Don’t let that AMG heart fool you: this is still a first-rate luxury sedan that’s more about comfortable cruising than canyon carving.
In any case, I’ll have to tell you about the V6-powered S450 another time; as I blast out of Zurich, I’m behind the wheel of the very lovely, rear-wheel-drive S560. Its 4.0-liter V8 is the same one you know from a wide range of AMG products, with 14 more horsepower and the same torque rating as the old S550’s 4.7-liter biturbo V8, for ratings of 463 hp and 516 lb-ft.
Despite this engine’s employment under the hood of the yacht-like S560, there’s a lot of AMG character within. It begins with a growl upon startup – a hearty, robust V8 sound. There’s a wave of torque right from the moment you dig into the throttle, with silky-smooth and linear power delivery. It makes for a surprisingly quick S560, too, the all-important 0-60 run dispatched in just four and a half seconds. The nine-speed automatic transmission effortlessly and imperceptibly swaps cogs, never executing a harsh shift even under aggressive driving behavior. Indeed, this engine is capable of a lot, but Mercedes’ 9G-Tronic automatic ensures that the AMG-ness never overstates the S560’s intended mission of being a formidable luxury barge. The S560 is unflappable, its refinement top notch.
In other words, don’t let that AMG heart fool you: this is still a first-rate luxury sedan that’s more about comfortable cruising than canyon carving. Bodyroll is present in corners, the steering is nicely weighted but appropriately devoid of feedback, and the air suspension filters out as many harsh surfaces as possible. Still, the eagerness of this 4.0-liter engine mean the S560 doesn’t hate being pressed into service for the occasional bit of sporty driving. But if spirited drives or hugely fast autobahn runs are your thing, might I suggest the AMG S63 – it uses the same V8 as the S560, but turns up the wick to the tune of 603 hp and 664 lb-ft. It’s fantastic.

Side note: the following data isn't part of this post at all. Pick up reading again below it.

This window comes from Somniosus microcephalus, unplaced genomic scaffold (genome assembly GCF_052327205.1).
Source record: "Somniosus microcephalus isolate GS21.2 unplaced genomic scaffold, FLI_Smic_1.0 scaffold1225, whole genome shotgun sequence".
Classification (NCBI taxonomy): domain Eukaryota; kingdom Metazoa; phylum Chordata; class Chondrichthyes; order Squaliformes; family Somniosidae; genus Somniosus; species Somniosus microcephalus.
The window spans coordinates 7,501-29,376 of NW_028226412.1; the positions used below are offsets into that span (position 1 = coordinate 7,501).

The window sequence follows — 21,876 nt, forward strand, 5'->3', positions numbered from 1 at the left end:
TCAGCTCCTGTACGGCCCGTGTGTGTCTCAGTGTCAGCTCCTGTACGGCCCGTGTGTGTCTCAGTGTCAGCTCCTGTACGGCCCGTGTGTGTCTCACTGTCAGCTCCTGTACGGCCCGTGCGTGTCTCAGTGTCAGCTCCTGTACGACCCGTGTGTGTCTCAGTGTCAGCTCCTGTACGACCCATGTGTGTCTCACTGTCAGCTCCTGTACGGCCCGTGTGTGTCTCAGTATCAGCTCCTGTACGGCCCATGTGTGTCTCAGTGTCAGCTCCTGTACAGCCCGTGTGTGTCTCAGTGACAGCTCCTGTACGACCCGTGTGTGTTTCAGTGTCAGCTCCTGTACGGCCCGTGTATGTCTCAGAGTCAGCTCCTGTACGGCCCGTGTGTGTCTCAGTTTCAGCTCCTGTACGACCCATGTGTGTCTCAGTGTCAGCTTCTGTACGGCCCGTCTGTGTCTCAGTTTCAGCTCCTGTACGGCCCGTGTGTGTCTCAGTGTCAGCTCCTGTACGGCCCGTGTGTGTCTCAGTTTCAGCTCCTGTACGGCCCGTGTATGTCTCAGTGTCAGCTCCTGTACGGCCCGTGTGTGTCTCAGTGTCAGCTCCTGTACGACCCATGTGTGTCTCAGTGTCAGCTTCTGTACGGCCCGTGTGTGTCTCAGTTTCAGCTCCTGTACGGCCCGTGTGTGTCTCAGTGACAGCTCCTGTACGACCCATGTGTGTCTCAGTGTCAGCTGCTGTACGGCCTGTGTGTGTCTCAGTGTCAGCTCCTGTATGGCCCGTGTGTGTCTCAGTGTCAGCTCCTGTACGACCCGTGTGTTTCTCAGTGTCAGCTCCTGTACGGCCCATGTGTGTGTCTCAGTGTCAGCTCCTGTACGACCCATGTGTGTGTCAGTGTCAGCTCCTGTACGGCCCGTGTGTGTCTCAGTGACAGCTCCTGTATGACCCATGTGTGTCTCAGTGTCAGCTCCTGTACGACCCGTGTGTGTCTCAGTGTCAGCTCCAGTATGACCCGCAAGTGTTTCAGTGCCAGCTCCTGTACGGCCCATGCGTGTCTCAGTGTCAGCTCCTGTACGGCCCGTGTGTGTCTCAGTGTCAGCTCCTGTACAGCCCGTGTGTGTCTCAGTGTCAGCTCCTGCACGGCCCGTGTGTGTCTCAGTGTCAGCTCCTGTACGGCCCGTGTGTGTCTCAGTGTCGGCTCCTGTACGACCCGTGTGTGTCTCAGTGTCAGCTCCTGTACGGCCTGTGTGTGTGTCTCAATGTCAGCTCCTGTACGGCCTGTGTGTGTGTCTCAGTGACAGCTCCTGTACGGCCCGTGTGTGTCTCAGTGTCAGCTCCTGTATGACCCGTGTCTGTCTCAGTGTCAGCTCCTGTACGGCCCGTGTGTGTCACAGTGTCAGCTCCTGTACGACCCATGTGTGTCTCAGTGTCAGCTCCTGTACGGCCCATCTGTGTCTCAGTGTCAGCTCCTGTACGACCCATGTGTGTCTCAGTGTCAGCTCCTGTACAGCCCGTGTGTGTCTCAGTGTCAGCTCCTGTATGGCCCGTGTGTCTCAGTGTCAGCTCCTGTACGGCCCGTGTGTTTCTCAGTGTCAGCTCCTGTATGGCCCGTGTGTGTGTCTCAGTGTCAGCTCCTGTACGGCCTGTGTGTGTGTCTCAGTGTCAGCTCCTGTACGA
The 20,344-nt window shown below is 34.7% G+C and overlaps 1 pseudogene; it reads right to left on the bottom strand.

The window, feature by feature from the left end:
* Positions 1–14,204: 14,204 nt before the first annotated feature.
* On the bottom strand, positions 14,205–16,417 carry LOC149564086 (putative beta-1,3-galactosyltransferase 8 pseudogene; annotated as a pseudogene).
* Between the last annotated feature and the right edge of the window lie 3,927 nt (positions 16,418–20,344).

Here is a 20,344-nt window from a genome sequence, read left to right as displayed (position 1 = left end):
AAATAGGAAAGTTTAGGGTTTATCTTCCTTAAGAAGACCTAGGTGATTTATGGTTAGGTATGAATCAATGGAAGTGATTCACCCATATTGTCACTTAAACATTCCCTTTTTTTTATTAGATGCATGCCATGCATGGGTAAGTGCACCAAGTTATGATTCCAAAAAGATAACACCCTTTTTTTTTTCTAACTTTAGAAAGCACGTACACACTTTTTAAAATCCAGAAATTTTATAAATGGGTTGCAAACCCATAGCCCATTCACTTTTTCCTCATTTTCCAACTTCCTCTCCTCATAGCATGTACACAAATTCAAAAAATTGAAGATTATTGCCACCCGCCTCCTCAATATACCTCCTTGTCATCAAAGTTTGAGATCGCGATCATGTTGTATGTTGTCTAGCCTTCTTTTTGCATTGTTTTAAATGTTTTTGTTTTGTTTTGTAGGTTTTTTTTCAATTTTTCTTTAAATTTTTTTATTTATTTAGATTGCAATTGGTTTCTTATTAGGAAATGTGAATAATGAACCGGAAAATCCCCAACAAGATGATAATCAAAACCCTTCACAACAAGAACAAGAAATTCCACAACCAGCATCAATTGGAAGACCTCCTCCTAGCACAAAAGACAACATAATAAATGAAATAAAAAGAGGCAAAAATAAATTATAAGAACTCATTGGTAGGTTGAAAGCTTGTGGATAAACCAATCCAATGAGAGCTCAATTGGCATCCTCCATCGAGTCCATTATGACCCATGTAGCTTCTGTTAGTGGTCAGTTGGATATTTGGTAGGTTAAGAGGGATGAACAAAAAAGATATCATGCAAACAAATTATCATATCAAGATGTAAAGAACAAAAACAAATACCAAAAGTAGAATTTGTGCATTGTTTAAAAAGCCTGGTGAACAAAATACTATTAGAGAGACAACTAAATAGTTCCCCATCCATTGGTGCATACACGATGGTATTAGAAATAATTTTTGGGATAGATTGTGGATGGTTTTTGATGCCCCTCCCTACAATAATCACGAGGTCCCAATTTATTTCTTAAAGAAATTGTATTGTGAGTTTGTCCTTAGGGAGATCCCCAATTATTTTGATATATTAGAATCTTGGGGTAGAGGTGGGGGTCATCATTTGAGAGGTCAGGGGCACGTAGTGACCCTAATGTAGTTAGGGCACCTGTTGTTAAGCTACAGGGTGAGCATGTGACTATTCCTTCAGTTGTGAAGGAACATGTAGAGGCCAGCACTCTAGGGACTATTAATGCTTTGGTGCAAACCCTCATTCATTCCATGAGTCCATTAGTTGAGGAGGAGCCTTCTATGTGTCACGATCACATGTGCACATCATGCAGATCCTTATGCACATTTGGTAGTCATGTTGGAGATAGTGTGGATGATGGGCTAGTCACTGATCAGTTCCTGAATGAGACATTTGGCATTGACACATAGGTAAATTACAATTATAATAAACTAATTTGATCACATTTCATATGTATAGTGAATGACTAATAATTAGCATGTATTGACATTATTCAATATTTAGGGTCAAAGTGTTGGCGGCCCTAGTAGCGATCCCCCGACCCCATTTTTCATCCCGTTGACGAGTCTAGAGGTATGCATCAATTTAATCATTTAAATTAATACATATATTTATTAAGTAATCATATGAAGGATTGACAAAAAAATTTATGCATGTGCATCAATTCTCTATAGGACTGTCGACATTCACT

Fully autonomous cars may still be many years off, but never before have I so easily been able to sip my coffee and fiddle with the infotainment settings while navigating foreign roads.
Of course, for as nice as the S-Class is to drive, it’s also wonderfully capable when you let all its semi-autonomous systems take over – let go and let God, as it were. The sheer number of let-us-do-it-for-you features here is exhaustive. Beyond Mercedes’ Distronic adaptive cruise control, there are assistance systems built in for the steering, emergency stopping, lane changing, speed limit detection, braking, blind spot monitoring, lane keeping, and collision avoidance, as well as all of the Pre-Safe active safety features. Fully autonomous cars may still be many years off, but never before have I so easily been able to sip my coffee and fiddle with the infotainment settings while navigating foreign roads.